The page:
Dealing with Allergies: 5 Ways to Fight Back
If you have ever dealt with a runny nose, heavy wheezing and sneezing along with itchy eyes and throat, then you know how bad allergies can get. You also know that they can even worsen during blooming season, especially when it comes to pollen allergies. However, you should know that not only blooming plants affect your irritation. The most common allergy triggers actually live in our homes, and we are very often not even aware of them. Here are some useful tips to help you reduce your everyday allergy struggles and make your sneezy days at least a bit easier.
Don’t let the bed bugs bite
Have you ever found yourself waking up to a chaotic sneezing attack that seems to come out of nowhere? Furthermore, this seemingly unstoppable sneezing seems to end as soon as you get out of your bed. It’s not a coincidence that this happens every morning, neither does it happen only to you. Morning allergies come from dust and mite that accumulate on your bed sheets and pillow covers. In order to avoid having to take ten or more minutes of your morning to clean your nose, you should wash your sheets at least once a week on a temperature of 54 degrees Celsius or more. Feathers and wool can also be allergy triggers, which is why you should replace your feather bedding with synthetic materials.
Clean the clutter out
Dust loves clutters, and so do bacteria and other allergy triggers. Clutters are the parts of the room that rarely (or never) get cleaned because the point of the clutter is not to do anything with it (obviously). Therefore, you should avoid creating clutter in the first place in order to preserve an allergy-free surrounding. It’s also easy for a room to get full of dust if you pack a lot of stuff in it, even if it’s not cluttered. For example, small figurines and souvenirs easily get dusty, but let’s face it – we’re all too lazy to clean them one by one, so the inevitable accumulation of dust comes to be. Stuffed animals are also major dust attractors, so if you still haven’t found a good enough reason to say goodbye to your fluffy friends, then freeing yourself from allergies might just be the opportunity you were waiting for.
Breathe in clean air
It’s quite common knowledge that allergens spread through air but somehow a lot of us think that they spread only outdoors. However, locking up all your windows isn’t going to help you avoid the allergens from indoors. These indoor pests are even harder to get rid of since there is no wind to help you. Making a draft is only going to spread all the allergens further, and ACs are a particular allergen heaven (especially if they are not cleaned regularly). What you need in your home is a quality air purifier for allergies to help you filter out all those nasty allergens. The most popular HEPA filters are silent producers of totally clean air and they are small and fairly easy to move. They will not only get rid of allergens but they will also remove carbon and smoke particles.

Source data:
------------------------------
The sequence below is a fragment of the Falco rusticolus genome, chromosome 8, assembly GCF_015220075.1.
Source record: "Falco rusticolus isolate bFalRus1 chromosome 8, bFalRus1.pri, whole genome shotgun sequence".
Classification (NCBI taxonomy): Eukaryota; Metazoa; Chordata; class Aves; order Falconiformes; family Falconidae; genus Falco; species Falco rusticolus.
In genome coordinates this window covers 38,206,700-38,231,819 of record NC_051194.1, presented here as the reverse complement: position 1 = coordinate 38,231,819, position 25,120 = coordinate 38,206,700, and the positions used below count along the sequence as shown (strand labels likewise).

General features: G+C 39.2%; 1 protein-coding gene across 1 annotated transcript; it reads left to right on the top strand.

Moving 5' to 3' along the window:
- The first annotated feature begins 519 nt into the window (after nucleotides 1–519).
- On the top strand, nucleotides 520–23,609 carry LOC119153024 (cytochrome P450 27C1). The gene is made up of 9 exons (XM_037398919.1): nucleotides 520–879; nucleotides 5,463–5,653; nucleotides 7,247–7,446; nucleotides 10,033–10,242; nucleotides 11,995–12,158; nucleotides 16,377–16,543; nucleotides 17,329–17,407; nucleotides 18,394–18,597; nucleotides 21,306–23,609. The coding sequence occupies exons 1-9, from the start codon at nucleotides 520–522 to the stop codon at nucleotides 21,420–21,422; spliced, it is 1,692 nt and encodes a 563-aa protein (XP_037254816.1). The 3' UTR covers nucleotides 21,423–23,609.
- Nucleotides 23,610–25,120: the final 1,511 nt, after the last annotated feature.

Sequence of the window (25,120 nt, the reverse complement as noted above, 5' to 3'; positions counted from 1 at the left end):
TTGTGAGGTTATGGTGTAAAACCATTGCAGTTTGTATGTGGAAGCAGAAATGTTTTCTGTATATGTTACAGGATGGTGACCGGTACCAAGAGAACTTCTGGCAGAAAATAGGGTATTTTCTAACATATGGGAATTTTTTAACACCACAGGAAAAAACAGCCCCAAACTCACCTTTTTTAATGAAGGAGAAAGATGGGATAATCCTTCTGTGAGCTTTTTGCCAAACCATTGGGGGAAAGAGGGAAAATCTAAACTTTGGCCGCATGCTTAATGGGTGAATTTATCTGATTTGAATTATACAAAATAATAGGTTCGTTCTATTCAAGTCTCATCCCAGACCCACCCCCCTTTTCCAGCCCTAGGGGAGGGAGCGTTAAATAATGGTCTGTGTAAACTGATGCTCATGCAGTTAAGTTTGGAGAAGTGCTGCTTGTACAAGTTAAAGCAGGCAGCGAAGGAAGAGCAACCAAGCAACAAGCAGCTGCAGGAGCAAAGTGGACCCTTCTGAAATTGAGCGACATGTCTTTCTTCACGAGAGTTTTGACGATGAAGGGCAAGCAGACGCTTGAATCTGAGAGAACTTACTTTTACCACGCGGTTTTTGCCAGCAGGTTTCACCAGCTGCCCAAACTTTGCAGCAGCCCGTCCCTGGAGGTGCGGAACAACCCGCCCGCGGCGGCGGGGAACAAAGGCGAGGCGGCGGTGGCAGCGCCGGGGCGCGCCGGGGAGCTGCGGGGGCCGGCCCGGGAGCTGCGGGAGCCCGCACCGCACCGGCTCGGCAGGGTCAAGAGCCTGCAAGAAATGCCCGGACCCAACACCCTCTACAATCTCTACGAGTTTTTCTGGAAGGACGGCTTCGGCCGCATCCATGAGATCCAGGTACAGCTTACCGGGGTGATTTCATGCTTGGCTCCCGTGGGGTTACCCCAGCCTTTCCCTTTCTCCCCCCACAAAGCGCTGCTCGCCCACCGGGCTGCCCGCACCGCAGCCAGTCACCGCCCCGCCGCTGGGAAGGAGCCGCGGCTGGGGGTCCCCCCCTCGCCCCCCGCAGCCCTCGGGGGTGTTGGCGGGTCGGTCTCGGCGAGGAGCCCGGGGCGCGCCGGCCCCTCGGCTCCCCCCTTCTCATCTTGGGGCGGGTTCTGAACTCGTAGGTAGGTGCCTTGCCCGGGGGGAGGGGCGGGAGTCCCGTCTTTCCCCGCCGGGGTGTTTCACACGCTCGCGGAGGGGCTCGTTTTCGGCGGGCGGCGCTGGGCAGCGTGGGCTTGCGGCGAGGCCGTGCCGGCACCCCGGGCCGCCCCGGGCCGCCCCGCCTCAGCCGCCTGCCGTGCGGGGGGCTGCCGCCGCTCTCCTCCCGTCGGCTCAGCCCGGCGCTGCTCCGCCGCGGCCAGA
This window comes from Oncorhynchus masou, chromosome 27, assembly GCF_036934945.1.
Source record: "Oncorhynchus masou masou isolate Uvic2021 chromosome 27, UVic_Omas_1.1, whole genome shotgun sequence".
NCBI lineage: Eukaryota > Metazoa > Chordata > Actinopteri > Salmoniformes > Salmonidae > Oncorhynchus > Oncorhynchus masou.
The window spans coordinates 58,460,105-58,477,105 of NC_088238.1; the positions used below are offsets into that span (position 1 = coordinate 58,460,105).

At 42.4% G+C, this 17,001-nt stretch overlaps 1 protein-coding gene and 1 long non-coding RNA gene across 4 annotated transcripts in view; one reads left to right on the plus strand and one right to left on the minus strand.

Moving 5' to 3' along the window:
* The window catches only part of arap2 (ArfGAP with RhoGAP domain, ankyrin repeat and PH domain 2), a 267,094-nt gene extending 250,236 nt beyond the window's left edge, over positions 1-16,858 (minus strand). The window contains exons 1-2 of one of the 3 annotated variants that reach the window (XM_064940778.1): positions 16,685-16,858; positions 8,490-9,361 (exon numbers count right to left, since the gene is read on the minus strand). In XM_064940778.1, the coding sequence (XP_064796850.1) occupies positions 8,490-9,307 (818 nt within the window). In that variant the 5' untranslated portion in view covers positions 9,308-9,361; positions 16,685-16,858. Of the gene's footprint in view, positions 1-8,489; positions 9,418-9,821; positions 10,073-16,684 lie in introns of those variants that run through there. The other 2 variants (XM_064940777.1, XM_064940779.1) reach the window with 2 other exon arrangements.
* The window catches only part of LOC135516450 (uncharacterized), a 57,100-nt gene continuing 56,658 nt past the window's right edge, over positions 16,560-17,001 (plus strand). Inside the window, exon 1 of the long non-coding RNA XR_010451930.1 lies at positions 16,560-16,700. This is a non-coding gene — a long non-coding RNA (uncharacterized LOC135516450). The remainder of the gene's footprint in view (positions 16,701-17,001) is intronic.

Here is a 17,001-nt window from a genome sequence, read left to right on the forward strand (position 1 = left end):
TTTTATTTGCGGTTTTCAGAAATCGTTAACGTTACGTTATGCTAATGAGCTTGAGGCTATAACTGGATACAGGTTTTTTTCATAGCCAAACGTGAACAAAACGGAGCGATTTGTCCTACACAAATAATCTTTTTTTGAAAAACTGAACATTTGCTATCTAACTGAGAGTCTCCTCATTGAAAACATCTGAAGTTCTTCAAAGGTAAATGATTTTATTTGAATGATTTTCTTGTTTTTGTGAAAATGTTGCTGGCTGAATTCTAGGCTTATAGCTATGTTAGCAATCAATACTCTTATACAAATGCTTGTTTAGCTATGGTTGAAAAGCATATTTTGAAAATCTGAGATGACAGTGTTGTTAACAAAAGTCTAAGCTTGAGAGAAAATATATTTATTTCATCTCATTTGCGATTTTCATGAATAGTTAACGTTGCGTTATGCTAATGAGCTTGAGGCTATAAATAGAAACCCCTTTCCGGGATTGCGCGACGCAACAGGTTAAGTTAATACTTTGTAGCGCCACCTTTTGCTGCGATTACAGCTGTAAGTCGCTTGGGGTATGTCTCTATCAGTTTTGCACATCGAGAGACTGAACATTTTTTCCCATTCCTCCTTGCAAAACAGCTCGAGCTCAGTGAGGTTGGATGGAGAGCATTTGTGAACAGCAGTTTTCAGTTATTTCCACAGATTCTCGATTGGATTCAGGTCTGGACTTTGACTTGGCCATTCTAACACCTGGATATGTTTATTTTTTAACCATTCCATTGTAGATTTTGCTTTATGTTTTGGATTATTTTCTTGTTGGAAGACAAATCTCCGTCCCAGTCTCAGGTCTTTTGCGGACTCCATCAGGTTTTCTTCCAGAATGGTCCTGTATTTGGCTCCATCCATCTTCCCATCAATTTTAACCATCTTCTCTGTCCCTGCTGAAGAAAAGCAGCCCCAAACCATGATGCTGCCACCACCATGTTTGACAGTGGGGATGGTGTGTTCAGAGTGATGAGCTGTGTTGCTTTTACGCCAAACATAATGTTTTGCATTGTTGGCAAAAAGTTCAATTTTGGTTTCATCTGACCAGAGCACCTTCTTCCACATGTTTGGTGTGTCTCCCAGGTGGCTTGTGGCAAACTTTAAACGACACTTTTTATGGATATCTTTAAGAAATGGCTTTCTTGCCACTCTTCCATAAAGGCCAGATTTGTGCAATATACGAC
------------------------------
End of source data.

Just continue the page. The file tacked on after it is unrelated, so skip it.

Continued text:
Load your diet with vitamin C
A good way to arm yourself in the battle against allergies is by boosting your immune system, and a great way to do so is by boosting your vitamin C intake. Vitamin C prevents the formation of histamine, which is the substance you should blame for all the tearing and excess mucus. You can get more vitamin C naturally by eating a lot of citrus fruit (such as lemons, pomegranates and oranges) or by taking a daily dose of highly concentrated vitamin C pills. Around 2000mg a day should be enough to support your immune system to efficiently battle allergies.
Stay away from allergens
Finally, the easiest way to stay away from allergens is to simply avoid them. If you know you have problems with pollen, then going out in the woods in the middle of the blooming season would be a fairly stupid idea. You should also try to stay indoors as much as possible during dry, windy days. Leave all gardening duties on the side until the blooming period passes, and also try not to leave your clothes drying outside (they will catch some pollen, too).
If you are having a really bad allergy day, then try to stay at home and take some medication. Moving in the outdoors is only going to make things worse, and so is moving indoors if you don’t make your home allergy-proof. Hopefully, these tips will help you turn your home into a place where allergies know they are not welcome.